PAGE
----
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Member Since 26 Dec 2007
Offline Last Active Today, 06:00 AM

Posts I've Made

In Topic: I Think My Doctor Is Wrong?

17 October 2014 - 06:29 PM

Hi Janedoe,


Maybe it makes sense to try some food eliminations?  Some of the foods that seem to cause problems for some of us are nightshades, soy, dairy, eggs, and corn.  There are probably others I am not thinking of right now.  Anyhow, some of the other food intolerances can cause fainting symptoms for some people.  An elimination diet can help you determine if it is a food related issue.  A mistake people sometimes make is thinking elimination diets are about eating less food.  They are really about eating fewer foods, but as much of those foods as you want.

In Topic: How Long Does The Vomiting Last?

17 October 2014 - 06:15 PM

Thank you so much.  What he has is "dry heaves"...what is happening is after he eats he feels bad and has pain then he goes to the bathroom and has dry heaves.  Sometimes something comes up...sometimes it is just bile or liquid.  He is going to school and I send him with 64 oz of fluids...usually he drinks all of that.  I am very careful about the dehydration issue and thank Stephanie for her comment about being alert to this.  Here is the history:


The first week of August he had a terrible stomach flu (or so we thought)...over the course of the month, he lost 20 pounds...I took him to the pediatrician during this time and she recommended prilosec, gasX, crackers and easy to digest food.  I took him to another physician who referred us to a gastroenterologist who did the blood test in Sept and had the endoscopy on Sept 25th.  Since Sept 25 I've been feeding him "gluten-free" food.  I have only tried milk once since then.  As far as I can tell, there is no cross-contamination occurring.


How long does the pain last?  




So it seems he has been gluten-free since 25-Sep-14.  That's less than a month right?  It's not unusual IMHO for symptoms to continue for months.  The immune system has to wind down from being on constant alert mode.  When I was new to the gluten-free diet I used to vomit sometimes too.  It could be his stomach is gassy and the pressure is making him vomit.  His stomach could get much gassier right after eating and that could cause pain also.  If that is the cause it would help to make sure he eats foods that are not so gas-making.  Sugars and carbs are great food for bacteria that make gas.  Dairy is also a problem for new celiacs sometimes.


Try to get him eating more whole foods like meats and vegetables.  Avoiding cookies, breads (bakery items) and other carby foods may help.  Peppermint tea is good for helping to get gas out of the stomach.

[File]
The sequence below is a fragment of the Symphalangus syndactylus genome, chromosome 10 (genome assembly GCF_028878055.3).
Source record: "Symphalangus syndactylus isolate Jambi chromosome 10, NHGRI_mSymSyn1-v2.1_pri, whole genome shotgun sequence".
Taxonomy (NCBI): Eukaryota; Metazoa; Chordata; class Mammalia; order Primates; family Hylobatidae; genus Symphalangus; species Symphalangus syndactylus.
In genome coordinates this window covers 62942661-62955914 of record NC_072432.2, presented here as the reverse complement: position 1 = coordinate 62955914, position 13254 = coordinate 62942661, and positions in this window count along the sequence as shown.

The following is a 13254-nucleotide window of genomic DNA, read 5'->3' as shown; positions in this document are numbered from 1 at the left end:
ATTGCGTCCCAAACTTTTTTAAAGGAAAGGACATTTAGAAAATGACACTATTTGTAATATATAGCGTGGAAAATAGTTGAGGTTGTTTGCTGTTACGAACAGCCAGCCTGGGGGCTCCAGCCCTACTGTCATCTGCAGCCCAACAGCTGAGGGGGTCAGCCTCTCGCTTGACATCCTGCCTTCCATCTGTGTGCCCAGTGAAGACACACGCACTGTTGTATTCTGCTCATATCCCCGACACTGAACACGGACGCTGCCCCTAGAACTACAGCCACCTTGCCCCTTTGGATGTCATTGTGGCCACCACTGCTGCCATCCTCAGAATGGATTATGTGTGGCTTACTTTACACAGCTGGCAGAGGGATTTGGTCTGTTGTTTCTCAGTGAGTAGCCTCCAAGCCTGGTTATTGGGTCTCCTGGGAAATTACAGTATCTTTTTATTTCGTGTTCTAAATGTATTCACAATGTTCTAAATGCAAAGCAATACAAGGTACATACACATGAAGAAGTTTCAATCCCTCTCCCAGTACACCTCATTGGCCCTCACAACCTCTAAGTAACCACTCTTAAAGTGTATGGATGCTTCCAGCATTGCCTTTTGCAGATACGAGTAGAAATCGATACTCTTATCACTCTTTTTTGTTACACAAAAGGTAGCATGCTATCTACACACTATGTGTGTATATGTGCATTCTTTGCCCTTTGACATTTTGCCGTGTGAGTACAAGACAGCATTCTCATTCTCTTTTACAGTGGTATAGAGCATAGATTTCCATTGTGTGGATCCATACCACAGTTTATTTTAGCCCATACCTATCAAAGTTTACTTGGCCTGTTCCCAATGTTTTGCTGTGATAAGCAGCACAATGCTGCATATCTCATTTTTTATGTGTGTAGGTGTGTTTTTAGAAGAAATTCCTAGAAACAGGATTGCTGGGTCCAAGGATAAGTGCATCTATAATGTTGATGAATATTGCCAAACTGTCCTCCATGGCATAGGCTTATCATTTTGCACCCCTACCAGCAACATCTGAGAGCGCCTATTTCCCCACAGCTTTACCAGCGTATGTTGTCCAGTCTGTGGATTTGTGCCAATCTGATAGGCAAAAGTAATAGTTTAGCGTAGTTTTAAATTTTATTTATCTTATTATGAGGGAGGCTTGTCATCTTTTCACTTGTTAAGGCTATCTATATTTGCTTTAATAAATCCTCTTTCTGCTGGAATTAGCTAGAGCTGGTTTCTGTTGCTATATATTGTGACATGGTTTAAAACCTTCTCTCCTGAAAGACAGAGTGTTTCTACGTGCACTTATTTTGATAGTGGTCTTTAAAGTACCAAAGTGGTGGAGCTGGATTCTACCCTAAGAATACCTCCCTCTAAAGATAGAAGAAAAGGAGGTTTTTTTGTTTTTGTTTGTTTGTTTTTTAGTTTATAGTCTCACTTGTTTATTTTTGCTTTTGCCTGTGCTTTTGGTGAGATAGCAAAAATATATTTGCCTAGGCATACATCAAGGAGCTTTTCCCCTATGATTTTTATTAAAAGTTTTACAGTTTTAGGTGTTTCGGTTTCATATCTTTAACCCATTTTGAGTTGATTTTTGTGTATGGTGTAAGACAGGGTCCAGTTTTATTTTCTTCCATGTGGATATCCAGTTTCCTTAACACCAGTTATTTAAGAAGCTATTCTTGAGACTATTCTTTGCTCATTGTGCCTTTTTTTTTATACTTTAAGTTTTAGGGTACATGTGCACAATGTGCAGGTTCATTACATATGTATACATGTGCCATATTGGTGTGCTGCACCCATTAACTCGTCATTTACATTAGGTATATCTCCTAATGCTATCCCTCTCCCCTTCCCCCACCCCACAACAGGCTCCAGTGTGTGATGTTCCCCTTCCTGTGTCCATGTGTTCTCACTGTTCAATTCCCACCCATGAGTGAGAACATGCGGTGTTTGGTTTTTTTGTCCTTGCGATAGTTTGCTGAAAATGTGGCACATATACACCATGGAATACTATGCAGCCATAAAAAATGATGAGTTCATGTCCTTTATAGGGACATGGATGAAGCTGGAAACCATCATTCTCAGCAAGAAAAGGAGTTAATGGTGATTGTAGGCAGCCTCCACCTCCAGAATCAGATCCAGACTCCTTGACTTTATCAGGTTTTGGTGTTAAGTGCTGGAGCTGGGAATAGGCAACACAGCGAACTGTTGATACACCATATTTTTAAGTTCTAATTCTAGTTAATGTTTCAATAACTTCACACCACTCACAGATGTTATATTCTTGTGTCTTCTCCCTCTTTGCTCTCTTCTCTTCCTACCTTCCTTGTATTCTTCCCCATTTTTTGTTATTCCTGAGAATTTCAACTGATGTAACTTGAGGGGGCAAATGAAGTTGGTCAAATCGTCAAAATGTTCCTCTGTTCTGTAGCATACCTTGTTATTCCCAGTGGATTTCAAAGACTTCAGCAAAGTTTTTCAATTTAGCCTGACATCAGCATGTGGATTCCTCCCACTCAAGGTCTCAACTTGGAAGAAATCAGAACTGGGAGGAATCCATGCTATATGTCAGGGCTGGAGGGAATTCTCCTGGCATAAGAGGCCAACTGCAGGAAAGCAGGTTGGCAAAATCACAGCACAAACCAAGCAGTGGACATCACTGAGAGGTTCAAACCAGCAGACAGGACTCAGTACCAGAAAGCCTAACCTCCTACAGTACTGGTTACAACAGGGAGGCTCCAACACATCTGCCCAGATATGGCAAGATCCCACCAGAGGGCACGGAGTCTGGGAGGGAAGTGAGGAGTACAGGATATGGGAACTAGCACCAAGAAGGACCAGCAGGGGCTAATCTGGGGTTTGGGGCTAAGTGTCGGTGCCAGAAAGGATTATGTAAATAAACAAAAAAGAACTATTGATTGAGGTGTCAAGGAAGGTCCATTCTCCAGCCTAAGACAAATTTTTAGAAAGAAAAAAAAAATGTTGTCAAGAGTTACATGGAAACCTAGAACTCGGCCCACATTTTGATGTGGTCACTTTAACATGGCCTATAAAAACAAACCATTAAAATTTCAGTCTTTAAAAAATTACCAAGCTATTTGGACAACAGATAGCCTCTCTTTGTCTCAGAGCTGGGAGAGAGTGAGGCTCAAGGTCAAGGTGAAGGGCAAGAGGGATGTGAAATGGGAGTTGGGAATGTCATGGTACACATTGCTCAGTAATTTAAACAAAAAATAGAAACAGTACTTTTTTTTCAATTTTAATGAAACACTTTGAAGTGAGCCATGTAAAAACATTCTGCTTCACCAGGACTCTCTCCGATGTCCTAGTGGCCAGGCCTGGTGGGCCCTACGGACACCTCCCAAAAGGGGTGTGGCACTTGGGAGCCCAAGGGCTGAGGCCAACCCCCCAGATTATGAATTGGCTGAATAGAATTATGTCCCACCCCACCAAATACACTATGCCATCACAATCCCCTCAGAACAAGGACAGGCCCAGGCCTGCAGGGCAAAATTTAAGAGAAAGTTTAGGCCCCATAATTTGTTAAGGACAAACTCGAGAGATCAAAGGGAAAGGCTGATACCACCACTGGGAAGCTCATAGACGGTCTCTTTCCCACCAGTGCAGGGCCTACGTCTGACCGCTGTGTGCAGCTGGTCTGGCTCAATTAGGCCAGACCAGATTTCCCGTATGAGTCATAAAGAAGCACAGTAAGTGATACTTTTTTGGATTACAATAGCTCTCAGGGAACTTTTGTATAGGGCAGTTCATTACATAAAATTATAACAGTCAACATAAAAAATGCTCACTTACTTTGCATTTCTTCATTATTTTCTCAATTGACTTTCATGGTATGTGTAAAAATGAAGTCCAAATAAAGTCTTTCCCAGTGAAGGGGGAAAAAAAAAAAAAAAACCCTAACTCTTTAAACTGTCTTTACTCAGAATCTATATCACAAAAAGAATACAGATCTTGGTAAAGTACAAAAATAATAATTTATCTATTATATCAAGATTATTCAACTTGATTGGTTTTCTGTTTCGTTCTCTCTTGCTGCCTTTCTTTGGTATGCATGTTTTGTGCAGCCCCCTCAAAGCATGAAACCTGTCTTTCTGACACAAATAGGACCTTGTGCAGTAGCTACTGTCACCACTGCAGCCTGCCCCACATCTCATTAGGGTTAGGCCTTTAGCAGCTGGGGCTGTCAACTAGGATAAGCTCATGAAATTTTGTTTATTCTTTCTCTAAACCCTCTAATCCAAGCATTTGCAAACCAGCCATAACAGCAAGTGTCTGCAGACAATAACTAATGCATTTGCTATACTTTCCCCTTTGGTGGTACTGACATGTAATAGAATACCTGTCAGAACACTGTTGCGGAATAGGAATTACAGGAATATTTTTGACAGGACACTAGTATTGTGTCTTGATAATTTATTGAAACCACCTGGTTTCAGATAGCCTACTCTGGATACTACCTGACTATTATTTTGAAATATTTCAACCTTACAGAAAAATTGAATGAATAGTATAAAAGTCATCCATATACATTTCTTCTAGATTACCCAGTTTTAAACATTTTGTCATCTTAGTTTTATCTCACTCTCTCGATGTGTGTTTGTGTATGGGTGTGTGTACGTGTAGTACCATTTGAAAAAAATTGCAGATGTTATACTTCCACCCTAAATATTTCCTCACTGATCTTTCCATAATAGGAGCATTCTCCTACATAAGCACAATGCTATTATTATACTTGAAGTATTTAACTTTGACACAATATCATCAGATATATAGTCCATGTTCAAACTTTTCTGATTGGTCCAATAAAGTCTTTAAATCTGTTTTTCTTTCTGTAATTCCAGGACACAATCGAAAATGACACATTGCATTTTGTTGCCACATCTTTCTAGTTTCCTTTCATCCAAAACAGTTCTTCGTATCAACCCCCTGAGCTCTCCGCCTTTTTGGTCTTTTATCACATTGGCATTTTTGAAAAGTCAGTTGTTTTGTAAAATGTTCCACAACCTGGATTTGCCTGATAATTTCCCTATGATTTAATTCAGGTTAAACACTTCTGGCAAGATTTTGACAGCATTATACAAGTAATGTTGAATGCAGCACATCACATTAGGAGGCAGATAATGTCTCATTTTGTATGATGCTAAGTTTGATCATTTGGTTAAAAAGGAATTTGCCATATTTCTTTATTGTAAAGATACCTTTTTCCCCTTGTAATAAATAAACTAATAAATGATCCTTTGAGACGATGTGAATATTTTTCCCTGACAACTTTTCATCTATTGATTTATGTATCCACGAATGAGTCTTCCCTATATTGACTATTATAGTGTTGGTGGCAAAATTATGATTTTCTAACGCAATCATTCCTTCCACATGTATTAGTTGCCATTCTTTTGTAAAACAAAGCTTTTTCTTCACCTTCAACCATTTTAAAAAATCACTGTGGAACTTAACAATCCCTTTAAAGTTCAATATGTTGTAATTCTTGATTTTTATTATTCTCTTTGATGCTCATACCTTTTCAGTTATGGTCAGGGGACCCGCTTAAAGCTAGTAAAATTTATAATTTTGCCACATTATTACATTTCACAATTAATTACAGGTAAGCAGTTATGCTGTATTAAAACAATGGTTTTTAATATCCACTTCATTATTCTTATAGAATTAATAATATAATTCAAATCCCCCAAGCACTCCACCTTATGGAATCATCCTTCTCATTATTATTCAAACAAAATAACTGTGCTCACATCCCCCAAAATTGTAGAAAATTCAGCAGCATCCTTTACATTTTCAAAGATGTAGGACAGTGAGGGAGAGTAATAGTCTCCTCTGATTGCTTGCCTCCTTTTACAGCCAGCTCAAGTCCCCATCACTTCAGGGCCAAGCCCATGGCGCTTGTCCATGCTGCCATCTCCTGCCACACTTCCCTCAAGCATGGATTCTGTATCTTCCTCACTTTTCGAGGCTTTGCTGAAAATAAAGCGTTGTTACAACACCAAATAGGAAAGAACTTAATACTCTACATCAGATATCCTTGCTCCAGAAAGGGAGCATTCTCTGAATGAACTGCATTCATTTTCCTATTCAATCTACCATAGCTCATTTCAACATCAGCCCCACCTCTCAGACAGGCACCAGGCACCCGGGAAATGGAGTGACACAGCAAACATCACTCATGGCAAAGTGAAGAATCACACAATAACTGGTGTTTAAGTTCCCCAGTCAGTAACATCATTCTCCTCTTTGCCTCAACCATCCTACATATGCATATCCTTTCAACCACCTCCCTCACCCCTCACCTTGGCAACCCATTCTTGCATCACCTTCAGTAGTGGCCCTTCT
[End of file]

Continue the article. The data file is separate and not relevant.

In Topic: Peanut M&ms

12 October 2014 - 06:15 AM

Yep CAP6, lots of questionable stuff in the candy bars.  It's probably safer to go to some kind of health food store or such and look for more natural candies with fewer chemicals etc.  http://www.nuts.com/ has some simpler options I think.

In Topic: Family's Attempt At gluten-free Thanksgiving

12 October 2014 - 06:04 AM

I've heard of a pepsi can in the turkey.  That should work, or orange soda.   :o


Great that she is trying to make it work for you though! :)


Oh-oh, why not gluten-free beer in the turkey?

In Topic: New To Celiac And Need Help

12 October 2014 - 05:59 AM

Hi Godschild,


Welcome to the forum! :)  Many of us have been in a similar situation.  When the gut is damaged it from antibodies things can go kinda haywire.  One thing that happens is the villi are destroyed, which impairs the ability to absorb nutrients as you described.  Another thing that happens is the gut environment that lots of bacteria call home is disrupted.  Those bacteria can help us digest food and are important to our health.  So it's good to take some probiotics at the beginning of the gluten-free diet.


It's also helpful to avoid sugar and starchy foods.  The gut bacteria (flora) being out of whack can cause lots of gas to be produced.  Sugar and starchy carbs feed those gas making bacteria and they to multiply.  So it's better to stick with simple foods with few ingredients.  Things like home cooked meats and veggies are good for you and simple to make.  the fewer the ingredients in a food the less chance there is fo getting accidental gluten CC (cross-contamination).


Gluten CC can be hard to detect as the amounts needed to cause an immune reaction are very small.  So we have to be careful of things like eating toast in an old toaster that might have crumbs in it etc.  Or sharing peanut butter jars etc with other people who aren't



Constipation is often treated with magnesia.  Here in the USA there is a product called milk of magnesia that is sold for treating it.


Your doctor should test you for vitamin and mineral deficiencies also.  You may need to take extra vitamins for a while or even get vitamin shots.


I suggest you avoid eating out at restraunts or other peoples houses for a few months.  It takes a while to get the hang of the gluten-free diet.  Many non-gluten-free people don't understand the need to avoid even trace amounts of gluten to allow healing to continue.  Making your own food at home can avoid a lot of potential problems and set backs.


You may need to stop the steroids slowly rather than all at once.  Your doctor can tell you how to taper off them.


I suggest you take digestive enzymes with your meals also.  They can help improve digestion which is important for newly gluten-free peeps.


Dairy was already mentioned as a possible problem.  You might want to avoid it for a while (month or so) to see if it helps.